Michigan bill would conceal union political contributions
Under House Bill 4234, a union could double or triple its giving to preferred candidates
Following the recent repeal of right-to-work, the Michigan Legislature is reviewing a package of bills that grant unions robust political privileges.
Rep. Penelope Tsernoglou, D-East Lansing, introduced one such bill, House Bill 4234. The bill would amend the Michigan Campaign Finance Act to allow labor unions to collect political funds from consenting workers through a payroll deduction plan.
Payroll deduction plans deduct a certain amount from an employee’s paycheck to pay for union dues, agency fees, or other services. In this bill, the deduction could fund contributions to the union’s political action committee, or PAC, something that was previously prohibited.
Advocates of House Bill 4234 argue that the bill allows workers to have a stronger voice in political affairs.
Earl Cox, president of the Amalgamated Transit Union, said during a House Elections Committee meeting in May that the bill enables “Our members who choose to contribute to the union’s political action efforts…[to] be able to do so in the least burdensome way.”
But the bill would also exempt unions from campaign finance laws that classify all contributions made to a candidate as coming from the same committee.
This means that unions could establish separate committees for local, state and national affiliates, thereby doubling or tripling the amount a union could donate to political candidates. Each committee could then increase its political expenditures, while also making total union political spending much more difficult to track down.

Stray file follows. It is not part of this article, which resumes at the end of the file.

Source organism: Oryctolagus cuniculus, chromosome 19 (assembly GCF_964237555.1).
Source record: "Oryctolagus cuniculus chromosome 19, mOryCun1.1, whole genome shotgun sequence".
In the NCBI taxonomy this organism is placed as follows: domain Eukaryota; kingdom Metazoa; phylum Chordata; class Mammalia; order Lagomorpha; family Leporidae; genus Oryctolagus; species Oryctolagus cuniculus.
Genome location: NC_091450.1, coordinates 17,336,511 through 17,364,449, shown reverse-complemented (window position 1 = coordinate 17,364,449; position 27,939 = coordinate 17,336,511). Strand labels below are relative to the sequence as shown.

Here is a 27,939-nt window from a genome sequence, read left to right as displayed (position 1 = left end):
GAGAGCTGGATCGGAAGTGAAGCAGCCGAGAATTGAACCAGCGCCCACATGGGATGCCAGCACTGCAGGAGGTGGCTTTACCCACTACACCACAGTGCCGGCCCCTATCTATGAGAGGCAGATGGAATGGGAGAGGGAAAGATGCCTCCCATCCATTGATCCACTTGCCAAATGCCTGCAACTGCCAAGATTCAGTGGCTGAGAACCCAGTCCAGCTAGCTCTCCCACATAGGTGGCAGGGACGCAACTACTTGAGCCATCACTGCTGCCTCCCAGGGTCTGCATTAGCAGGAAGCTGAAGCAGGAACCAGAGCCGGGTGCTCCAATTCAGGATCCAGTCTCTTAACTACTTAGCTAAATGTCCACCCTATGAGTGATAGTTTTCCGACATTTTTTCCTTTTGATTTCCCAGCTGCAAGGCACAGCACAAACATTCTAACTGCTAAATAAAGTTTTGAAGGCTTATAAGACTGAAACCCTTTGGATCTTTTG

As the House Fiscal Agency analysis of the bill explains:
House Bill 4234 would amend the Michigan Campaign Finance Act to allow the use of public resources to establish or administer payroll deduction plans for contributions to campaign committees, to allow labor organizations to make expenditures without becoming committees, and to allow divisions of labor organizations to be considered individual committees for the purpose of certain campaign finance regulations.
Supporters say the bill will strengthen workers’ political voices. But it would also reduce the transparency of unions’ spending in politics.
As the House fiscal analysis reads: “A labor organization would still be subject to reporting requirements but would be able to make an expenditure in any amount without becoming a committee for reason of making an expenditure.”
The House Committee on Elections passed the bill, and on May 16 it was referred for a second reading in the House.
Therese Boudreaux is a Michigan Capitol Confidential intern.
Michigan Capitol Confidential is the news source produced by the Mackinac Center for Public Policy. Michigan Capitol Confidential reports with a free-market news perspective.